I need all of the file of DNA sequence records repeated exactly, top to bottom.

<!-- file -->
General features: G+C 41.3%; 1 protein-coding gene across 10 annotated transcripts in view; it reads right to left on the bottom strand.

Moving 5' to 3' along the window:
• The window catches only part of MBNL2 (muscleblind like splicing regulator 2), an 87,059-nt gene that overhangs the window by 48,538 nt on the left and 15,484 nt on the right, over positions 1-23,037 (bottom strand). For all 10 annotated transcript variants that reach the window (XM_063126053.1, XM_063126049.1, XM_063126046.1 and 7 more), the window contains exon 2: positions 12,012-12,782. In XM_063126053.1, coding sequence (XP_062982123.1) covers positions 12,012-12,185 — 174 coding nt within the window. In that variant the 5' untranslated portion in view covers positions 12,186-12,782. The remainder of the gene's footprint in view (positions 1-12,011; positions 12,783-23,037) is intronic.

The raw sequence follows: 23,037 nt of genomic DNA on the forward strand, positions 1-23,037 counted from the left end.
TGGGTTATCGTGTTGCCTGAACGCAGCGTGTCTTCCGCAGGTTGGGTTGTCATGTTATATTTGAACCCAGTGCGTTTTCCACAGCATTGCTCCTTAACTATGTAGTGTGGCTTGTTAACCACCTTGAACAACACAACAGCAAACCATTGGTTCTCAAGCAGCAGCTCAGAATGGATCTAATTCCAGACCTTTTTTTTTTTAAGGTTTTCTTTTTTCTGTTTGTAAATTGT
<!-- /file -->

General features: G+C 41.3%; 1 protein-coding gene across 10 annotated transcripts in view; it reads right to left on the bottom strand.

Moving 5' to 3' along the window:
• The window catches only part of MBNL2 (muscleblind like splicing regulator 2), an 87,059-nt gene that overhangs the window by 48,538 nt on the left and 15,484 nt on the right, over positions 1-23,037 (bottom strand). For all 10 annotated transcript variants that reach the window (XM_063126053.1, XM_063126049.1, XM_063126046.1 and 7 more), the window contains exon 2: positions 12,012-12,782. In XM_063126053.1, coding sequence (XP_062982123.1) covers positions 12,012-12,185 — 174 coding nt within the window. In that variant the 5' untranslated portion in view covers positions 12,186-12,782. The remainder of the gene's footprint in view (positions 1-12,011; positions 12,783-23,037) is intronic.

The raw sequence follows: 23,037 nt of genomic DNA on the forward strand, positions 1-23,037 counted from the left end.
TGGGTTATCGTGTTGCCTGAACGCAGCGTGTCTTCCGCAGGTTGGGTTGTCATGTTATATTTGAACCCAGTGCGTTTTCCACAGCATTGCTCCTTAACTATGTAGTGTGGCTTGTTAACCACCTTGAACAACACAACAGCAAACCATTGGTTCTCAAGCAGCAGCTCAGAATGGATCTAATTCCAGACCTTTTTTTTTTTAAGGTTTTCTTTTTTCTGTTTGTAAATTGT